Caroline Jones Lewis
She lived with her adoptive parents in the west country of England where she was grammar school educated, married and brought up three children. Then redundant in the maternal role, her globe-trotting began. She worked in the Middle East for several years, had an abortive attempt at employment in the Caribbean before returning to England to spend a decade working in management in the City of London. During this time she saw first-hand the effects of Thatcherism and the 1990s recession that sent thousands of businesses to the wall and caused even more thousands of people to lose their homes. During her time in the City she was privileged to be granted the Freedom and served for a short time with one of the historic Ward Clubs.
Now, with grown up children and 5 grandchildren and back in the West Country, her energies are channelled into a labour of love – creative writing. Her stories are about everyday people caught up in the vagaries of life, of the social condition that society has become and where other people’s action impact on our own; the banking crisis; criminality etc. She says she finds other people’s lives fascinating and frequently amazing.
Journey Into Darkness: The Tales of Shakespeare, Book 1 (Contemporary Fiction)
‘Journey into Darkness’ is a crime thriller with a difference – not a whodunit, more of a ‘why?’ Opening in London, we find Jamil, the main protagonist, an immigration officer with the Border Agency. He has a secret past and dark plans for the future. An abusive husband besotted with his infant son, he has tired of his wife Katya. Both Jamil and Katya are of Turkish origin, both legal immigrants who met through their respective work. Already immersed in dubious activities and with contacts in the criminal fraternity, Jamil sets about putting into action his plan to dispose of his wife. The book takes the reader into his sleazy world to meet some of his cohorts – and the victims whose own stories unfold along the way. All seems set to proceed to plan for Jamil until fate takes a hand.
Two simultaneous and seemingly unconnected events throw a spanner in the works and bring DCI Ben Shakespeare of the Metropolitan Police and his Sargeant Mickey Gray onto the scene. When the police officers realise the two incidents are indeed connected, their investigations centre around Jamil. As they attempt to unravel the vagaries of the man’s life and crimes, the world and experiences of his various victims are exposed to the reader. The attempts of Shakespeare and Gray to bring Jamil to justice spread across a continent. But will they be successful or will he be the victor and evade their grasp? And what will happen to his victims along the way? Will they find salvation or will they succumb to the darkness of his world?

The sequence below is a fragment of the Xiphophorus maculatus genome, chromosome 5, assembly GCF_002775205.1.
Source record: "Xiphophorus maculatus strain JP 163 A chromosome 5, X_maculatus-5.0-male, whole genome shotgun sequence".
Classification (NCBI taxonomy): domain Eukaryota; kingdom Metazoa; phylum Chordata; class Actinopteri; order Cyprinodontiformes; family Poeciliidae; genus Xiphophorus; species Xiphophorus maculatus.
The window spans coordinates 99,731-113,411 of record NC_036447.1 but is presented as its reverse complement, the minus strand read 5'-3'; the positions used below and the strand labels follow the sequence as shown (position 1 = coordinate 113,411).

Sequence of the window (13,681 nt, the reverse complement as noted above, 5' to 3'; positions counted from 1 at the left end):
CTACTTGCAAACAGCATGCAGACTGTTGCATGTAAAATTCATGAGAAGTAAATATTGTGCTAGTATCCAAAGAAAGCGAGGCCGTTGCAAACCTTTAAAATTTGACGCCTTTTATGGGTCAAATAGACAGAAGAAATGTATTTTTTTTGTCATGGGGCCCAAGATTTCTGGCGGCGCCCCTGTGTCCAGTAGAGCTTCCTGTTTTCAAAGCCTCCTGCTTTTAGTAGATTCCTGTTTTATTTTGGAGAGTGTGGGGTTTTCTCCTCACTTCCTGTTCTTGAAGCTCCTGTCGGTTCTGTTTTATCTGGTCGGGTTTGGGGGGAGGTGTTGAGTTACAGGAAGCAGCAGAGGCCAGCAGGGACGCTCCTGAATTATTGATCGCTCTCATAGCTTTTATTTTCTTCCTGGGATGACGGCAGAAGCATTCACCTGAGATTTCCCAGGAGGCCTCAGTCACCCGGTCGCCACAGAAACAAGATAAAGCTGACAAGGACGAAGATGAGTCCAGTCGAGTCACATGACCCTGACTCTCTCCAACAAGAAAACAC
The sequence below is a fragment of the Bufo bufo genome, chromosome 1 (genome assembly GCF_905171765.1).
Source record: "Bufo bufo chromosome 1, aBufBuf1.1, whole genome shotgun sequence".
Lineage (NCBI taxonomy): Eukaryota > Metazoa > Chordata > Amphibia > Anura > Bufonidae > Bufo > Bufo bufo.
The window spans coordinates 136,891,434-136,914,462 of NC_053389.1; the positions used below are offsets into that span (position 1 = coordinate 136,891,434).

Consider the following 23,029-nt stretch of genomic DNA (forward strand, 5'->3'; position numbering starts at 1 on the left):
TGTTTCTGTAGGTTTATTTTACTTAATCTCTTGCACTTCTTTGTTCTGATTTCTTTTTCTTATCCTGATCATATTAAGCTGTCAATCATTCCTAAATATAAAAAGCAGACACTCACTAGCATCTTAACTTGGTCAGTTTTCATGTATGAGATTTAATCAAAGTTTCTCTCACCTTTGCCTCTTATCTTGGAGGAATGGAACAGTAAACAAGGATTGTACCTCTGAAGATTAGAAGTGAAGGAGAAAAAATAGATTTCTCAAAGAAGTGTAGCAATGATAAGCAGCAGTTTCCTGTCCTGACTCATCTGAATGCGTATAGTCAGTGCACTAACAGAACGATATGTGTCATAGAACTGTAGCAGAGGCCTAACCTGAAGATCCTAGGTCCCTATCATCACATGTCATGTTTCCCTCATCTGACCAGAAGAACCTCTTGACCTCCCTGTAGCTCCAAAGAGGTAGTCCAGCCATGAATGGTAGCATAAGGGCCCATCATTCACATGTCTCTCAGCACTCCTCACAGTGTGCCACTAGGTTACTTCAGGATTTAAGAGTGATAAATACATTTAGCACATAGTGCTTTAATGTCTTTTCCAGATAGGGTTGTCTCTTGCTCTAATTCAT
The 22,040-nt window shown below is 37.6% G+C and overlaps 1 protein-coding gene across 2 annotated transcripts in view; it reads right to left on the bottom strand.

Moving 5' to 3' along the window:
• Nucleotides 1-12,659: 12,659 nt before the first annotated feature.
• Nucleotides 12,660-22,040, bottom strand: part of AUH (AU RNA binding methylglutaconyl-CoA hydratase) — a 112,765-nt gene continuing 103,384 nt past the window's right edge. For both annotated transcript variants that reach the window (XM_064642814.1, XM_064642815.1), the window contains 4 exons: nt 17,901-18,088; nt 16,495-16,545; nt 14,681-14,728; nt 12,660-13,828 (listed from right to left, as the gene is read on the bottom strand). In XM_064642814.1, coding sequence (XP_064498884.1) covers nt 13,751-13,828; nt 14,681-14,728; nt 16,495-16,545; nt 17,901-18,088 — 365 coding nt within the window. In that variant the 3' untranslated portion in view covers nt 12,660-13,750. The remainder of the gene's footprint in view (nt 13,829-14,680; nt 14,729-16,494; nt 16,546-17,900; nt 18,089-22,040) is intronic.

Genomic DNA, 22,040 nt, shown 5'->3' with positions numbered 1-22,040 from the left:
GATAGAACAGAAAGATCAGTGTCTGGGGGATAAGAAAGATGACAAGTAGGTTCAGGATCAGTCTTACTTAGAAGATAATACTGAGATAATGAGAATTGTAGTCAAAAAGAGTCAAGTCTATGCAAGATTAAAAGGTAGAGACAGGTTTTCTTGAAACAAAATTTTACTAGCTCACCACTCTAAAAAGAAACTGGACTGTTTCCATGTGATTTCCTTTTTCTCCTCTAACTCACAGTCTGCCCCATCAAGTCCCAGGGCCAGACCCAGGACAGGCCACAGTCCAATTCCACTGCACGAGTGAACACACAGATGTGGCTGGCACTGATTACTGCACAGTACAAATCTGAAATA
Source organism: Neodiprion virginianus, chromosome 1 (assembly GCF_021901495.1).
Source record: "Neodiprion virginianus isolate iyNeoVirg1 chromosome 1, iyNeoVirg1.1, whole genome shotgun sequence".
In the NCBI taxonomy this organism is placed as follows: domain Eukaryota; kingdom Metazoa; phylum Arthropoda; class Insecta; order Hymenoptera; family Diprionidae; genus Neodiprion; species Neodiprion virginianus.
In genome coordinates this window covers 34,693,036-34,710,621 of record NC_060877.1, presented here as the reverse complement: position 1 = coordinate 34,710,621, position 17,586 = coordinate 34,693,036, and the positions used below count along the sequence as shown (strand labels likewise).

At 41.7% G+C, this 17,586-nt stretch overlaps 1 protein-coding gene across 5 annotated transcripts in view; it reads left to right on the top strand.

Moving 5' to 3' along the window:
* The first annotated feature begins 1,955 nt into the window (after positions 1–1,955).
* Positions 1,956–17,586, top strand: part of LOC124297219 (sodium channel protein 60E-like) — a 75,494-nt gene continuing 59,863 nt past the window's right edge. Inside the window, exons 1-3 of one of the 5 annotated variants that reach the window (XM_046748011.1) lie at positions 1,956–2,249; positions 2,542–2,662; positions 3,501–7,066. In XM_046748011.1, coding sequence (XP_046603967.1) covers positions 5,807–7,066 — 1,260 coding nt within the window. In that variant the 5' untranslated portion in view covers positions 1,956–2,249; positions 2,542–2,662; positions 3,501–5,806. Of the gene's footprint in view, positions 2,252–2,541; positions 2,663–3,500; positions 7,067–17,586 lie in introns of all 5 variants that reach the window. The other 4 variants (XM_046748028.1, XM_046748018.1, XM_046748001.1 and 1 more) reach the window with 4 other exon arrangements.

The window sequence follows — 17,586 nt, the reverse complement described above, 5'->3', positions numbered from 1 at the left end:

The story highlights some of the most pressing social problems facing the world in the twenty first century. Despite all, hope springs eternal!
Monday’s Child (Commercial Fiction/Historical Fiction)
Britain in the 1960s was an exciting place with the emergence of a youth culture, music and fashion, of Cliff Richard, the Beatles and the Rolling Stones, of Mary Quant and BIBA. But dangers could lurk in the shadows for the inexperienced and naïve. Three cousins each embarking on a new phase of life are threatened by prejudice, political scandal and obsession. Will each of them survive or will tragedy strike one or all three?
Nancy, the beautiful but spoiled public school educated only child of professional parents, living in the capital but with a country home in Cornwall, finds herself embroiled in political scandal. Absconding from home after a row, she is drawn into the seedier side of London nightlife by a boss who sees her as an asset for exploitation. She teams up with Eve, a girl from the East End who is more streetwise and protective of her friend. As the Profumo scandal breaks, how can Nancy make her way back to respectability? How can she free herself of a stalker intent on causing her harm?
Cousin Hugh, orphaned as a small child and brought up by his grandmother, is struggling to come to terms with his sexuality in a world where the homosexual act is still one of criminality and where homosexuality remains a skeleton to be kept securely locked in the closet. Now in his twenties, he lives in London and falls in love with a member of the theatrical set who is careless with his own life and feelings and those of his friends. Hugh’s livelihood, and indeed his very life, are threatened by prejudice and brutality.
Cousin Lizzie, the only child of professional middle-class parents who live in Kent and are employed in the NHS, is embarking on a university career which brings her into conflict with the prejudices against women in her chosen field of politics. Along with the pressures of her new environment and studies she, like Hugh, is worried about her missing cousin Nancy and then in due course fearful for Hugh as his own life is threatened. What can Lizzie do to save both of her cousins?
The stresses and strains on the parents and family of the three cousins take their toll as the story unfolds. Lizzie’s parents, together with Lizzie, concentrate their energies on supporting the family through challenging times. Nancy’s parents separate as they blame each other for Nancy’s disappearance. Will they recover and reunite or has the die been cast? Hugh’s grandmother sees the grandson she has cared for since his parents died in a car crash struggling to survive. Will he make it or will it end in tragedy for Hugh as it did with his parents?
The Dream Robbers (Commercial Fiction/Mystery)
The effects of the banking crisis spread like ripples from a pebble cast into water. Two sisters and the communities in which they live find themselves embroiled in deceit, untimely death – and ultimately murder.